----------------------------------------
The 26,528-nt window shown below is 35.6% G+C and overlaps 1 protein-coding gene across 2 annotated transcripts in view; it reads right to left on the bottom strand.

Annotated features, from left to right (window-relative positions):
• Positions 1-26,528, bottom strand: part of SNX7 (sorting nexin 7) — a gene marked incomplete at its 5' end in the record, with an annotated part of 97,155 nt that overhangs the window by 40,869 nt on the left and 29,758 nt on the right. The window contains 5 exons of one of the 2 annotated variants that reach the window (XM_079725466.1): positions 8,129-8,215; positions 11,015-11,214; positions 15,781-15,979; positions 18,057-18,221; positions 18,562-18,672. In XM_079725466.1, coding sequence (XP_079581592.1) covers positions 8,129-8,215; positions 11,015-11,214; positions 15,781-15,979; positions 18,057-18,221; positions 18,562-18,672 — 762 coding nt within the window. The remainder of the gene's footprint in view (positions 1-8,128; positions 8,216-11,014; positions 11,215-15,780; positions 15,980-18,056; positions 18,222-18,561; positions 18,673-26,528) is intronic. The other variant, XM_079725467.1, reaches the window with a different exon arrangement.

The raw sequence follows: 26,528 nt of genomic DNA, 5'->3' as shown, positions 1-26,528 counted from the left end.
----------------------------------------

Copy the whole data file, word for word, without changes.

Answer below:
The 26,528-nt window shown below is 35.6% G+C and overlaps 1 protein-coding gene across 2 annotated transcripts in view; it reads right to left on the bottom strand.

Annotated features, from left to right (window-relative positions):
• Positions 1-26,528, bottom strand: part of SNX7 (sorting nexin 7) — a gene marked incomplete at its 5' end in the record, with an annotated part of 97,155 nt that overhangs the window by 40,869 nt on the left and 29,758 nt on the right. The window contains 5 exons of one of the 2 annotated variants that reach the window (XM_079725466.1): positions 8,129-8,215; positions 11,015-11,214; positions 15,781-15,979; positions 18,057-18,221; positions 18,562-18,672. In XM_079725466.1, coding sequence (XP_079581592.1) covers positions 8,129-8,215; positions 11,015-11,214; positions 15,781-15,979; positions 18,057-18,221; positions 18,562-18,672 — 762 coding nt within the window. The remainder of the gene's footprint in view (positions 1-8,128; positions 8,216-11,014; positions 11,215-15,780; positions 15,980-18,056; positions 18,222-18,561; positions 18,673-26,528) is intronic. The other variant, XM_079725467.1, reaches the window with a different exon arrangement.

The raw sequence follows: 26,528 nt of genomic DNA, 5'->3' as shown, positions 1-26,528 counted from the left end.